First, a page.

It seems like you’ve found a few articles worth reading.

If you want us to keep doing what we do, we’d love it if you’d consider subscribing. We’re a tiny operation, so every subscription really makes a difference.

In 2016, spending on the “Dublin: A Breath of Fresh Air” campaign to get tourists to come here totalled more than €1.3 million, €250,000 of which came from Dublin City Council.

Was the campaign a success? Did the advertising bring us more UK tourists (and their money)?

“It’s actually too early to say …. we are still collating the results and will be analysing them over the coming weeks,” said Keelin Fagan, head of Dublin for Fáilte Ireland.

One of the more visible parts of this campaign was an article headlined “Dublin the Beautiful” by British writer Will Self.

“I could see the spires and domes and burgeoning towers of the city centre – see how they were cradled in this great bowl of sea and bay and sky, and finally understanding was achieved,” Self wrote. “I thought to myself: you’re in Dublin, that’s where you are – and it’s beautiful, so very, very beautiful.”

This article appeared on the Guardian’s website, and apparently in the Observer Magazine. In both instances, as is best practice for “native advertising”, when advertisers pay newspapers to run ads that look like articles, it was clearly labelled (“Paid for by Dublin: A Breath of Fresh Air”), using the ad campaign’s logo.

The online version of the article later disappeared, replaced by a page explaining that: “This is because it was advertisement feature content that was published as part of a commercial deal and funded by an advertiser. It is Guardian News and Media policy to take down paid-for content at the end of these deals.”

Self was the only writer whose name was credited as part of the “Dublin: A Breath of Fresh Air” ad campaign, according to Fáilte Ireland, “the other articles were created by the Guardian’s ‘paid for content’ editorial team”.

The whole package, “which involved a combination of print, utilising the full portfolio of The Guardian and The Observer supplement, as well as digital by utilising The Guardian website and various advertising platforms within it”, cost £135,000, according to Fáilte Ireland.

(Self has not responded to a 14 December message sent to him through his website requesting an interview about his gig writing copy for this advertising campaign.)

The partnership with The Guardian was meant to target British visitors for short breaks during the “off-season”, particularly the “culturally curious market segment … we estimate that the total reach for the partnership was 6.3 million (including 2.5 million 45 – 64 year olds which was a specific focus for us)”, according to Fáilte Ireland.

Spending in 2016 also included wrapping some Dublin Bus buses. The company “allowed us to wrap their buses … free of charge”, according to Fáilte Ireland. “The design and print element was commissioned through our agency, Rothco at a cost of €3,000 including VAT, which was paid directly to them.”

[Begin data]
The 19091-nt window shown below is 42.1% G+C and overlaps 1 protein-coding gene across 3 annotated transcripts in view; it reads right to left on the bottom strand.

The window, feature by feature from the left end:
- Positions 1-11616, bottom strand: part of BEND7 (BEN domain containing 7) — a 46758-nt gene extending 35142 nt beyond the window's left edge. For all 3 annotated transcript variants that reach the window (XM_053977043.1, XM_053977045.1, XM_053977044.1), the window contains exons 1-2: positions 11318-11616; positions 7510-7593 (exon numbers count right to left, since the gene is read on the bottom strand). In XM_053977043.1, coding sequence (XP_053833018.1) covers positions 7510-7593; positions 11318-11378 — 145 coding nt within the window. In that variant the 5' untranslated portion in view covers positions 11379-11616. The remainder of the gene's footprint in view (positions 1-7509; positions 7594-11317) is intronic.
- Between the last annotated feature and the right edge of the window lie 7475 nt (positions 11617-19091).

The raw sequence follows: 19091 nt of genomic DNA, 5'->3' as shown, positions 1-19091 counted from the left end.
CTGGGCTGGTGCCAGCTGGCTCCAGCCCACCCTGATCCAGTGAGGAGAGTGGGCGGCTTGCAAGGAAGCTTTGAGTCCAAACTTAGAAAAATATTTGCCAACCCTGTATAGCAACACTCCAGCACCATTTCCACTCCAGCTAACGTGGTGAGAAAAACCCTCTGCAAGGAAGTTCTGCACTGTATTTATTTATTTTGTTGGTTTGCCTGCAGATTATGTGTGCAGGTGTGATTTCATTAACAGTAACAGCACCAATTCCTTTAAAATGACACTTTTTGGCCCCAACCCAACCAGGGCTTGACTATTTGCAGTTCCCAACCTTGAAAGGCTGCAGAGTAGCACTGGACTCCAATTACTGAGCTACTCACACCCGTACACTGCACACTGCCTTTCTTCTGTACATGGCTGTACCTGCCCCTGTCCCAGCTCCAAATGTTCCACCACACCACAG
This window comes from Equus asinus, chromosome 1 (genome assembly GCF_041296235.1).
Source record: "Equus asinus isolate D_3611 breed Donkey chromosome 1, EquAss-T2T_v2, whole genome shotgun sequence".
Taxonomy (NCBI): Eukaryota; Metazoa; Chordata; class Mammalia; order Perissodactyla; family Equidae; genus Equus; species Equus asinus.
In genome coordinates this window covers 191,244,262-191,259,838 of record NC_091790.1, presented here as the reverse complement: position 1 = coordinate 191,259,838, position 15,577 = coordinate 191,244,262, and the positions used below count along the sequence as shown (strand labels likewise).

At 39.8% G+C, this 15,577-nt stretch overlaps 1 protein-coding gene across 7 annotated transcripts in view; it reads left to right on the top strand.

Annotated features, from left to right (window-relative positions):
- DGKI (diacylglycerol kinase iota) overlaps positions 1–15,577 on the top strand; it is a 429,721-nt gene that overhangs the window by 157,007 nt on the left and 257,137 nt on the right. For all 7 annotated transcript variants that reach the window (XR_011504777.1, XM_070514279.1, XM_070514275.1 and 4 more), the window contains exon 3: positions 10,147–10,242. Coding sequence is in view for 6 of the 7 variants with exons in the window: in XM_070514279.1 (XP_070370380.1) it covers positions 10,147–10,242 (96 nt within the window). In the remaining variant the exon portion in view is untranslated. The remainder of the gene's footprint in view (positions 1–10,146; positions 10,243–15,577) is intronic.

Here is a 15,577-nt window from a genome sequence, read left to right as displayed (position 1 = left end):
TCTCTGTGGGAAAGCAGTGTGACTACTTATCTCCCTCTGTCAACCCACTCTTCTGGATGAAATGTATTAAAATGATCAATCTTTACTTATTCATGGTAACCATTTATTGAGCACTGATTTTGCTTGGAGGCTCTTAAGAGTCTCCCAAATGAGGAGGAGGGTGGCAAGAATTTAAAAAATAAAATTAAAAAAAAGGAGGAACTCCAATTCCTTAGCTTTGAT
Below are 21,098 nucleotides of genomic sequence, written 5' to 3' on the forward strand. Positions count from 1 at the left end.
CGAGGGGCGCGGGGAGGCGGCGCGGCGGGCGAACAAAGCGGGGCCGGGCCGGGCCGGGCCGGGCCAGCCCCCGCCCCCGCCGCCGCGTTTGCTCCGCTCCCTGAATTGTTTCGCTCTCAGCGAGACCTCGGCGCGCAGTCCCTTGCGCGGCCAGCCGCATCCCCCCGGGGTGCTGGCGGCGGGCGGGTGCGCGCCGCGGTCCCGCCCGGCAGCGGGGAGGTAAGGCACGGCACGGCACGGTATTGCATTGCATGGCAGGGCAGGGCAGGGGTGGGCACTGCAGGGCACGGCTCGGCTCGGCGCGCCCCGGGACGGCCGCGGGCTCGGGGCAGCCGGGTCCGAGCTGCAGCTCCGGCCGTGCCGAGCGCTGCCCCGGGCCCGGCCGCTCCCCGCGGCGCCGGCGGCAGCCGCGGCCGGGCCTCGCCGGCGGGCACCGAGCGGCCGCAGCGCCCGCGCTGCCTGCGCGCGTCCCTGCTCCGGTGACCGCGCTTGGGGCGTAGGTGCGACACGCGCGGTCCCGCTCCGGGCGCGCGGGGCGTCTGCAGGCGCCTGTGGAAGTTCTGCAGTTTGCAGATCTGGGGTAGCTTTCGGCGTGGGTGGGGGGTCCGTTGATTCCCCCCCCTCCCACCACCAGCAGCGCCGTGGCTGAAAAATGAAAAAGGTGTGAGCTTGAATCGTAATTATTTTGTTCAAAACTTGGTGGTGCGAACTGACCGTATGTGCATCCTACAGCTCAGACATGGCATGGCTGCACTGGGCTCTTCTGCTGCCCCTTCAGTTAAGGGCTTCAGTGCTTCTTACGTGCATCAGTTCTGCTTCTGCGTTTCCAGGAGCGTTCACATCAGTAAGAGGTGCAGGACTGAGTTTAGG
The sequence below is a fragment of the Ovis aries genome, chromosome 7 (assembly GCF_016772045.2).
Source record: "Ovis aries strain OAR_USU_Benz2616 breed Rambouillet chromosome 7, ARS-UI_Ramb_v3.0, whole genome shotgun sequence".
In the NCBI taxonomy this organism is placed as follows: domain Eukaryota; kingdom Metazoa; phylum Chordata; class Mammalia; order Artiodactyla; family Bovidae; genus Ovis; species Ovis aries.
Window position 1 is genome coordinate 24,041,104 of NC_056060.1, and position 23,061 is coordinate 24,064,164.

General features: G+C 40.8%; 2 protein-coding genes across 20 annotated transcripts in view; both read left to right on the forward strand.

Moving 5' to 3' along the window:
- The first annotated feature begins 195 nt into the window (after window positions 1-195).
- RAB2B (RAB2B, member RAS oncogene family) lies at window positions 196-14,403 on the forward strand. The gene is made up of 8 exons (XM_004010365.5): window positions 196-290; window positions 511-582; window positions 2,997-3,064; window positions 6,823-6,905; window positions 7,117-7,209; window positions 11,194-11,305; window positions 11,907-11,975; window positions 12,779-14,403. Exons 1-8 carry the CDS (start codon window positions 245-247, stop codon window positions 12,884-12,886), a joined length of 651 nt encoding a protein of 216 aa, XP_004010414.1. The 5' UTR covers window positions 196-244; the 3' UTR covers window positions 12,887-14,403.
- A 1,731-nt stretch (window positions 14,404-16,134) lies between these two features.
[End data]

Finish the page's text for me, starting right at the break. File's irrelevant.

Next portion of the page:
But this wasn’t putting ads on the sides of the yellow buses in town as happened in 2015, according to Dublin Bus spokesperson Jennifer O’Brien. “We have a long-standing working relationship with Fáilte Ireland. Therefore, we facilitated the side-wrapping of two of our coastal tour buses for their advertising campaign,” she explained by email.

Doing this didn’t require Dublin Bus to forgo any paid advertising, O’Brien said. “Our commercial tour buses are not used as a source of advertising revenue,” she said.

Said Fáilte Ireland’s Fagan: “We only wrapped the coastal buses to improve the recognition of the new Dublin brand domestically. This wasn’t part of the international campaign, it was a separate initiative. In 2015, there was domestic outdoor and branding on buses, but not in 2016 as all the media buy was only in the UK. ”

The total spending on the campaign during the 11 months to 30 November, according to Fáilte Ireland, was:

  • “Out of Home (OOH)” advertisements such as ads at train stations or on roadsides, €320,507;
  • radio, €206,384;
  • print, €192,857;
  • digital, €171,429;
  • social, €164,537;
  • “rounding”, €1,196;
  • VAT, and €243,089

That’s a total of €1,299,999.

Fáilte Ireland’s Fagan said that, in addition to the €250,000 that Dublin City Council contributed, the rest of the funding for the campaign included:

  • €500,000 from Fáilte Ireland;
  • €85,000 from South Dublin County Council;
  • €83,000 from Fingal County Council;
  • €83,000 from Dún Laoghaire-Rathdown County Council;
  • €250,000 from “Dublin branch of the IHF [Irish Hotel Federation] and other Dublin hotels”; and
  • €187,500 in “private funding”, of which €50,000 was “in-kind” (there’s a list of private supporters at the end of this document).

That’s a total of €1,438,500, just a touch short of the goal of €1,500,000.

Sam Tranum is a reporter and deputy editor at Dublin Inquirer. He covers climate, transport and environment. You can reach him at

Join the Conversation

1 Comment

  1. Fresh air? I’d seriously question that given the amount of car fumes filling every street in the city center. I wonder has an air quality survey been carried out at all? Hard to walk anywhere in Dublin without constant car and bus traffic noise drowning you out. Even every tiny side street seems to need to allow cars down it.

    Curious.. as when Will Self last wrote about Dublin he called it “incoherent – and even a little minatory” and concluded “But really, Joyce himself – in his life and his work – deployed the most effective possible tactic when it comes to comprehending Dublin: he left.”

Leave a comment

Your email address will not be published. Required fields are marked *